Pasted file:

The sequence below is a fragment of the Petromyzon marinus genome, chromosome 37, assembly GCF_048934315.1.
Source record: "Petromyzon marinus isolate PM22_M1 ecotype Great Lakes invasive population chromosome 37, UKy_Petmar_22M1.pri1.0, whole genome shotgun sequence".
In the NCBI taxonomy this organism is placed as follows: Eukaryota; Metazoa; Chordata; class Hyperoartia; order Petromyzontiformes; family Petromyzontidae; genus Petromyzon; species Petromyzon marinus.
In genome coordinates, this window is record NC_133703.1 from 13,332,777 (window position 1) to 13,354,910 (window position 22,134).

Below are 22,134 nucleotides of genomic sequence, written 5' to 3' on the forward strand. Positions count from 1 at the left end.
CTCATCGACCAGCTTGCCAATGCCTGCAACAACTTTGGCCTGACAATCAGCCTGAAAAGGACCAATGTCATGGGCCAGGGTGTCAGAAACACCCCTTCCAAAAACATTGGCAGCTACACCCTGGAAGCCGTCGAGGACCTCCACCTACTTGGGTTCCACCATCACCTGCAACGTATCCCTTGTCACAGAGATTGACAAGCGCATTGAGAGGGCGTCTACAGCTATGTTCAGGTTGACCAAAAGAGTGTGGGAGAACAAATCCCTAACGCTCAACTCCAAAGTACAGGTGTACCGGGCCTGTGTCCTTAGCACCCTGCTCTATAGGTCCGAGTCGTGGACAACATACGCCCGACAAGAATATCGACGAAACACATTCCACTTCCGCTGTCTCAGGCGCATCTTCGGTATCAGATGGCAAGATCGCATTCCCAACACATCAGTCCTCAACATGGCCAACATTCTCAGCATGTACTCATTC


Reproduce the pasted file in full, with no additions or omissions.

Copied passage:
The sequence below is a fragment of the Petromyzon marinus genome, chromosome 37, assembly GCF_048934315.1.
Source record: "Petromyzon marinus isolate PM22_M1 ecotype Great Lakes invasive population chromosome 37, UKy_Petmar_22M1.pri1.0, whole genome shotgun sequence".
In the NCBI taxonomy this organism is placed as follows: Eukaryota; Metazoa; Chordata; class Hyperoartia; order Petromyzontiformes; family Petromyzontidae; genus Petromyzon; species Petromyzon marinus.
In genome coordinates, this window is record NC_133703.1 from 13,332,777 (window position 1) to 13,354,910 (window position 22,134).

Below are 22,134 nucleotides of genomic sequence, written 5' to 3' on the forward strand. Positions count from 1 at the left end.
CTCATCGACCAGCTTGCCAATGCCTGCAACAACTTTGGCCTGACAATCAGCCTGAAAAGGACCAATGTCATGGGCCAGGGTGTCAGAAACACCCCTTCCAAAAACATTGGCAGCTACACCCTGGAAGCCGTCGAGGACCTCCACCTACTTGGGTTCCACCATCACCTGCAACGTATCCCTTGTCACAGAGATTGACAAGCGCATTGAGAGGGCGTCTACAGCTATGTTCAGGTTGACCAAAAGAGTGTGGGAGAACAAATCCCTAACGCTCAACTCCAAAGTACAGGTGTACCGGGCCTGTGTCCTTAGCACCCTGCTCTATAGGTCCGAGTCGTGGACAACATACGCCCGACAAGAATATCGACGAAACACATTCCACTTCCGCTGTCTCAGGCGCATCTTCGGTATCAGATGGCAAGATCGCATTCCCAACACATCAGTCCTCAACATGGCCAACATTCTCAGCATGTACTCATTC